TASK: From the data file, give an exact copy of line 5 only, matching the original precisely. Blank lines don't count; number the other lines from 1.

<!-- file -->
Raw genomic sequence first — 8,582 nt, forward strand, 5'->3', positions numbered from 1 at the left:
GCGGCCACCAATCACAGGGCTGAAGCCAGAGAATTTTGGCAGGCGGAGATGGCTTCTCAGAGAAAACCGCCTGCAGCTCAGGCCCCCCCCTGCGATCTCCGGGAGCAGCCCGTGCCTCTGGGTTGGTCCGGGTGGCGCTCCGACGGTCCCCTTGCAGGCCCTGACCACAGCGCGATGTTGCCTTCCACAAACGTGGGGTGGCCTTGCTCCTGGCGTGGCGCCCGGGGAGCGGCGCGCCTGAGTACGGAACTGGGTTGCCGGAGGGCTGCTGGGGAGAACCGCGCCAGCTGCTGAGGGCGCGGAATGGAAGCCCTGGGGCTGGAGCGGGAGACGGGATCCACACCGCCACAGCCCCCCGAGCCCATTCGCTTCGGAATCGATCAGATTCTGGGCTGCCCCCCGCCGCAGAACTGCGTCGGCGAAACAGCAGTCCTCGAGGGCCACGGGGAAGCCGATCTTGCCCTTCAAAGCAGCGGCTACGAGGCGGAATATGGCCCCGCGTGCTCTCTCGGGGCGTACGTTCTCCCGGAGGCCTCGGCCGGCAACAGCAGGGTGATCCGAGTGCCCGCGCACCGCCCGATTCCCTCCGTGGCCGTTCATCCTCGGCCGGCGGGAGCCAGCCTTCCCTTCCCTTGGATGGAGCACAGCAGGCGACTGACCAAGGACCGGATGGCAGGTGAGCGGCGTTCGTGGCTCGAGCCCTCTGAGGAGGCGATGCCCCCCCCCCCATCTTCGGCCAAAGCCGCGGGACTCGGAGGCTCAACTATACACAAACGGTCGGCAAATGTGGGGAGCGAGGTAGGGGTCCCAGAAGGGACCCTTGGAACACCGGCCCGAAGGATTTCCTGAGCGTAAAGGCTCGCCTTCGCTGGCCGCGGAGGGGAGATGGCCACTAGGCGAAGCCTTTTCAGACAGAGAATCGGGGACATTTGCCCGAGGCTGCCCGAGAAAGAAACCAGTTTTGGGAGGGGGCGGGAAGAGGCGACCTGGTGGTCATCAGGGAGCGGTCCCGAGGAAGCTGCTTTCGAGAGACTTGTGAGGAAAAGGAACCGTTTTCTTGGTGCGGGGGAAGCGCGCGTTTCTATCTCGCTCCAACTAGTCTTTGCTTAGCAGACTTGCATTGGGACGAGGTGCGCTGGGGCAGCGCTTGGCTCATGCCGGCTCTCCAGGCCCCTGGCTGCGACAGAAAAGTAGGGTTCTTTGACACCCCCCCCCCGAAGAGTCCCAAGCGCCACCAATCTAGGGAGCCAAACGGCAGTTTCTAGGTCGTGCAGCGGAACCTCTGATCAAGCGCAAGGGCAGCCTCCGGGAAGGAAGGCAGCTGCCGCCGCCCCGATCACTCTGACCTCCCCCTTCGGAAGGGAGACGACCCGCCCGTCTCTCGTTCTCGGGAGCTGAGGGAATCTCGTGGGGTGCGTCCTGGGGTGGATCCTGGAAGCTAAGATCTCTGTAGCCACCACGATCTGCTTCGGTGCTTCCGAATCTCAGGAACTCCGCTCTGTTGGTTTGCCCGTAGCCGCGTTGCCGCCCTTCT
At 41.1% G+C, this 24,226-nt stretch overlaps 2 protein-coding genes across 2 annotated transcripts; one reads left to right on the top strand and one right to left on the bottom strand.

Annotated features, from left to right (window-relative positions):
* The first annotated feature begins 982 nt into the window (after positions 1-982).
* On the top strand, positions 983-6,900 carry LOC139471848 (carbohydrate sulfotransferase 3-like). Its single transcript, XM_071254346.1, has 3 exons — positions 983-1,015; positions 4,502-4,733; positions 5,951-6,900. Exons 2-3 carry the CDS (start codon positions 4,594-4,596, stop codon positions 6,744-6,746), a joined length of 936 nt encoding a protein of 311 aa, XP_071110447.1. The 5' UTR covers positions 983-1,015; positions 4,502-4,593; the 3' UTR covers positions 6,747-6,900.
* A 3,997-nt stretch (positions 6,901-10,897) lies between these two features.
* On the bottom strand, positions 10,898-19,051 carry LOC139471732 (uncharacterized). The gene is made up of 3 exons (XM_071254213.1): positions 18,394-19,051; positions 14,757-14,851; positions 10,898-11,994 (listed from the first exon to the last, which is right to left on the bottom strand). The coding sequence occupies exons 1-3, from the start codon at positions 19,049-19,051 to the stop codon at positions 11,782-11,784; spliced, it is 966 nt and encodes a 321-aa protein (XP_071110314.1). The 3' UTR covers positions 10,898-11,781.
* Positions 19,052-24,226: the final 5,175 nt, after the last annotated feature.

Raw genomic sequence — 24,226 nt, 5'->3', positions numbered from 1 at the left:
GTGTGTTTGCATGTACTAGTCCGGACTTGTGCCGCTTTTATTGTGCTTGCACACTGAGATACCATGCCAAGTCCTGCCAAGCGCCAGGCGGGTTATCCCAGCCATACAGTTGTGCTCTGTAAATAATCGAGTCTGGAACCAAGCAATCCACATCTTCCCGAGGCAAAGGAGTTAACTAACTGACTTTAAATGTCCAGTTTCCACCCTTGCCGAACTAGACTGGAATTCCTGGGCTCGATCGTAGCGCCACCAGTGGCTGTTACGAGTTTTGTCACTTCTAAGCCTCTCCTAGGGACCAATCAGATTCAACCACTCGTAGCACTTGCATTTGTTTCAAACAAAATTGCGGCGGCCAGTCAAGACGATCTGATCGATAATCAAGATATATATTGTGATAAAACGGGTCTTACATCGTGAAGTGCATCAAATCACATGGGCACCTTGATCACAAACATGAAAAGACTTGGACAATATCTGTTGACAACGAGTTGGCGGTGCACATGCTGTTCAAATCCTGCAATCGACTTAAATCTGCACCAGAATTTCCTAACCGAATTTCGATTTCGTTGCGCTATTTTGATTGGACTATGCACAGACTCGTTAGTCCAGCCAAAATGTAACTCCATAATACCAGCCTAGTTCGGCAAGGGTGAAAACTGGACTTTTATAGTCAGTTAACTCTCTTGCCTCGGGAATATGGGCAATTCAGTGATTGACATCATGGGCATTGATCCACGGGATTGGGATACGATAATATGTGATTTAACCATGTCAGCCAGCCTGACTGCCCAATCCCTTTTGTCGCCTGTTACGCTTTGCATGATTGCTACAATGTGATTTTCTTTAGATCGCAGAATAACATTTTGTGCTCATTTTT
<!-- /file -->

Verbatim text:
* The first annotated feature begins 982 nt into the window (after positions 1-982).